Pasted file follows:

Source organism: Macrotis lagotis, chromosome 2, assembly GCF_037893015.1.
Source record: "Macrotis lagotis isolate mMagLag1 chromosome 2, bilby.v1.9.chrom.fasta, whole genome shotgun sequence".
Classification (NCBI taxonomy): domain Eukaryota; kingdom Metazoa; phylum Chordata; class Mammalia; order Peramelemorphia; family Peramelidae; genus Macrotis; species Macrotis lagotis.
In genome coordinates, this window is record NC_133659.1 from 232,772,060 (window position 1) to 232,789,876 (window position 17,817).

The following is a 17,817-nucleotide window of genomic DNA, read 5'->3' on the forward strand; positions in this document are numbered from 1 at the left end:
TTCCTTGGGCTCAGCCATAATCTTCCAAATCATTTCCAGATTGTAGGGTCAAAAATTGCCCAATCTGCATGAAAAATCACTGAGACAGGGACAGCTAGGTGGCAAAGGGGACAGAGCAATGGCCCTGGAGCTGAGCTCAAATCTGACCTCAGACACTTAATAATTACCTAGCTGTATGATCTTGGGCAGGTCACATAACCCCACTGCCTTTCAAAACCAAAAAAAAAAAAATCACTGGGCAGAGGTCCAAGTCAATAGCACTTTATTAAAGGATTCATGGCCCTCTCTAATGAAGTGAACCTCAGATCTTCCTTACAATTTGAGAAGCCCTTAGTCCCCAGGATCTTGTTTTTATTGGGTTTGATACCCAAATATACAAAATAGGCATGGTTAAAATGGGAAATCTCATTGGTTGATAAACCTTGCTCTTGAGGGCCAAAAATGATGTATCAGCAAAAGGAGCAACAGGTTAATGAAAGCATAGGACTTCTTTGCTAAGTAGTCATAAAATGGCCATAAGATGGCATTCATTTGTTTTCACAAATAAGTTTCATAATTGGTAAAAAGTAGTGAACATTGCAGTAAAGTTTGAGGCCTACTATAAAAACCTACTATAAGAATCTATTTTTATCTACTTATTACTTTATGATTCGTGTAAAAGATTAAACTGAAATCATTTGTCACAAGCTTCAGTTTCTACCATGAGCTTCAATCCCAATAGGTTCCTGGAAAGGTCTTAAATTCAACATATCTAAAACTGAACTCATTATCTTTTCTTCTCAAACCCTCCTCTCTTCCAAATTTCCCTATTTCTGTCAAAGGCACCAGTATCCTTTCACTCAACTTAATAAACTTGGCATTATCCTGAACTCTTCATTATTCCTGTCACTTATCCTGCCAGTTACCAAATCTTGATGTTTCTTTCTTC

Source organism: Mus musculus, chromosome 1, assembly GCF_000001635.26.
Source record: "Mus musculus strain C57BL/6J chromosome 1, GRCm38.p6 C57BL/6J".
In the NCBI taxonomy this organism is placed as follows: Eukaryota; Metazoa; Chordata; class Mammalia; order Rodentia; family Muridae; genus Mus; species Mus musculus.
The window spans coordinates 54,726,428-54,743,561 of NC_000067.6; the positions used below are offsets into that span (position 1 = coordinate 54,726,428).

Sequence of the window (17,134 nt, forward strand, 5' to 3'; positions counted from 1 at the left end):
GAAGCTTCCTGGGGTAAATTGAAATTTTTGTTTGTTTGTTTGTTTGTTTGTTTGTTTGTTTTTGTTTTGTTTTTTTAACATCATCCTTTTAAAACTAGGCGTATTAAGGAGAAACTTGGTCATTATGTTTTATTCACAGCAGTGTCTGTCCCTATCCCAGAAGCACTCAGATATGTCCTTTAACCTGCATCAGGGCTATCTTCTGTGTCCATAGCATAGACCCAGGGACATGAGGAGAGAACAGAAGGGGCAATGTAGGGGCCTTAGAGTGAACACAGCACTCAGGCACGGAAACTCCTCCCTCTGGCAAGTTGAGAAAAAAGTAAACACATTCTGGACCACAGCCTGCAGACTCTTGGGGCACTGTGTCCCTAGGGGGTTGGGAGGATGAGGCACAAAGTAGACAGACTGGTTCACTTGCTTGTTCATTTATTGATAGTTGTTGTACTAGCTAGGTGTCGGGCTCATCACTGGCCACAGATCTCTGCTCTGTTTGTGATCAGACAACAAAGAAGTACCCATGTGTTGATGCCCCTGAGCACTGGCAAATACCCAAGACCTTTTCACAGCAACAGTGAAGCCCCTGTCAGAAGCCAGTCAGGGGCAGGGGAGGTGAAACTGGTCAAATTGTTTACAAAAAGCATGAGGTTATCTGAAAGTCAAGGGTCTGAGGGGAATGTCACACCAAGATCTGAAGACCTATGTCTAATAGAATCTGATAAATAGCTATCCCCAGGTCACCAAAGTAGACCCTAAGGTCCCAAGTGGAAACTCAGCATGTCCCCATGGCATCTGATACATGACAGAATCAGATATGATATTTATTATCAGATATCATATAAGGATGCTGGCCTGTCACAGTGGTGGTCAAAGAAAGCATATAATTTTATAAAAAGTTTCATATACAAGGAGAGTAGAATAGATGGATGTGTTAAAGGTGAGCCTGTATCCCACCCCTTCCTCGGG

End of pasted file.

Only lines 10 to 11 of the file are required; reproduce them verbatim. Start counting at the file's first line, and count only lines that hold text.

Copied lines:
The window spans coordinates 54,726,428-54,743,561 of NC_000067.6; the positions used below are offsets into that span (position 1 = coordinate 54,726,428).

Sequence of the window (17,134 nt, forward strand, 5' to 3'; positions counted from 1 at the left end):